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Sep 11, 2016

Knitting the Rainbow

When we looked at rainbow color combinations a few months ago, I realized for the first time just how many of my projects incorporate rainbow themes.

Please don't misunderstand. I wasn't oblivious to this phenomenon, I just hadn't fully recognized how often they crept into the picture. Some versions are bright, others are muted. Some focus primarily on color, others feature a blend of color and texture. In all their variations, rainbow combinations continue to pop up everywhere. The most recent examples include:


Angletyn Rainbow
A delightful Raveler in the Afghans & Blankets group called this a sophisticated rainbow, which is a lovely description:



Breidan Baby
When this was released, readers and Ravelers commented on how much they enjoyed the muted shades rather than the conventional baby pastels:




Color Check
Together, the two Color Check panels create richly varied rainbows in vivid, mid-range and soft shades:



Drumlin Gemtones
On their own, the saturated gemtones of Drumlin are an incomplete rainbow. This afghan can usually be found draped over the back of an easy chair in the family room, which is painted a creamy yellow that visually completes the rainbow scheme:



Tikkyn Rainbow
Clearly I love rainbows in all their forms, but I especially like the play of color and texture in Tikkyn. On the front, the colors are frosted with cream and slightly more subdued, while on the back (upper left corner) they're more prominent:




Twegen Berry & Harvest
It's a bit of a stretch, but when these two afghans are displayed together, they create a modified rainbow. (And yes, I do sometimes drape them in tandem on the back of the couch just to see this effect in action. I can be goofy that way.)



Through the years, rainbow schemes have surfaced in toddler sweaters, baby hats, cardigans (Moore Colors), scarves, and too many dishcloths to count.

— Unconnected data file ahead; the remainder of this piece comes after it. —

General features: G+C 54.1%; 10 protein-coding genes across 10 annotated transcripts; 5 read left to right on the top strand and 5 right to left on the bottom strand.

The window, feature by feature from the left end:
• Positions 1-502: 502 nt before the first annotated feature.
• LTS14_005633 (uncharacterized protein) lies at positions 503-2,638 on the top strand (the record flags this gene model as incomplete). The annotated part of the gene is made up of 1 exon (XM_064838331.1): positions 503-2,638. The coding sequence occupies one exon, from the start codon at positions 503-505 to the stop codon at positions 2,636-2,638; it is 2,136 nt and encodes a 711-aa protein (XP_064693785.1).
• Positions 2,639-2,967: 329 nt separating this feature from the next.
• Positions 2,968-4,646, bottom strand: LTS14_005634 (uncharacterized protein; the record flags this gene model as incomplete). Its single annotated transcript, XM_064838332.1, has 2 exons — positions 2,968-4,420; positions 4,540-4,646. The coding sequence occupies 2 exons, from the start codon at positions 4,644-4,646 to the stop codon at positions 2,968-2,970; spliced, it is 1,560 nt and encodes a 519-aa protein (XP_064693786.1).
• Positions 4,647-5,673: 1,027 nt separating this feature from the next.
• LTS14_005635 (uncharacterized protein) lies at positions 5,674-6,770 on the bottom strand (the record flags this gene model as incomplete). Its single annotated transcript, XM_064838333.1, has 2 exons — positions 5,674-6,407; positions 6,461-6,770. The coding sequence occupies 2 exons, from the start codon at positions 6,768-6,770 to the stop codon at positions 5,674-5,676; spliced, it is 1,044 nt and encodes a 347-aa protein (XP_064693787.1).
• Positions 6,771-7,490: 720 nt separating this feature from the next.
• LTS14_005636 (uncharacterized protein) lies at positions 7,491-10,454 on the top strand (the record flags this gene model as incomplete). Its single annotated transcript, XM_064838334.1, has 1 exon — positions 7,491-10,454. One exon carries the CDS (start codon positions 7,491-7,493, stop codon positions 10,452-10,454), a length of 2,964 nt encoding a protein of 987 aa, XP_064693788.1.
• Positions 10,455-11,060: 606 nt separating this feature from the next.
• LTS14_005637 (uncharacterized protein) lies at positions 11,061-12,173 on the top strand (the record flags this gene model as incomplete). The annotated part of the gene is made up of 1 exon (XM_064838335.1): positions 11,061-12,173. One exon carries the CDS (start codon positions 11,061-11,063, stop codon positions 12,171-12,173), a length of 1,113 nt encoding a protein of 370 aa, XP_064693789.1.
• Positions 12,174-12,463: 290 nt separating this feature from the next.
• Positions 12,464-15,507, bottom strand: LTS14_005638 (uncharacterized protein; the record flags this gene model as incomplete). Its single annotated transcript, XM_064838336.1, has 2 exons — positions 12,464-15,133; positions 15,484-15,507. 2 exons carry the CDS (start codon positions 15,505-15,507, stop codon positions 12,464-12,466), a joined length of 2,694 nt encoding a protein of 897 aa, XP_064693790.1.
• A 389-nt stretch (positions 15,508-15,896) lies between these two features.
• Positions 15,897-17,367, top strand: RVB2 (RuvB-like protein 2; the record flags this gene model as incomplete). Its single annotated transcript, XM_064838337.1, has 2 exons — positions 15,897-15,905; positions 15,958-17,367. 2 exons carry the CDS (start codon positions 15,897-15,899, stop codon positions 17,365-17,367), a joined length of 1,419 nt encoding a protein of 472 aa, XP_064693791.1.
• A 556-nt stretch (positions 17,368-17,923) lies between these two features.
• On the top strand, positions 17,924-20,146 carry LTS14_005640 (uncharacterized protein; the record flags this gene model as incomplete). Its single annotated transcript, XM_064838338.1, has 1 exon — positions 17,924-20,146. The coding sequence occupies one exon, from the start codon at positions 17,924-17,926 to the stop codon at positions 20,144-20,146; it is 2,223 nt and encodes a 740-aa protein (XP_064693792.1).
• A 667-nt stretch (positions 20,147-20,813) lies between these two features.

The recent flurry of colorful knits means the stash is awash in partial skeins and leftovers in almost every shade of the ... well, you know.

To put them to good use, I'm working on several new concepts. One's in the swatching stage, and another's just been cast on. It doesn't look like much yet, but bear with me, the end result could be interesting:


Gradually the assortment of partials and remnants will find new futures, which is a very good thing. Once they're gone, I'll face the classic dilemma: Either stop knitting rainbows, or bite the bullet, buy more yarn, and start the cycle all over again.

What's a knitter to do?


If you're fascinated by rainbows, too, you can see all rainbow-related posts here.

8 comments:

  1. Like you, I'm still knitting rainbows, too :)

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  2. Colors always brighten my day...one of the best parts of knitting!

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    Replies
    1. So true. Knitting brightens my day, but playing with color takes it to a new level, doesn't it?!

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  3. I love knitting Rainbows! I designed my Rainbow Baby set in honor of my Rainbow Baby, and I recently was drawn back to rainbow shades, so I'll have some new "Rainbow" pieces coming soon ;)

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  4. I love all your fibery rainbows.

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-b

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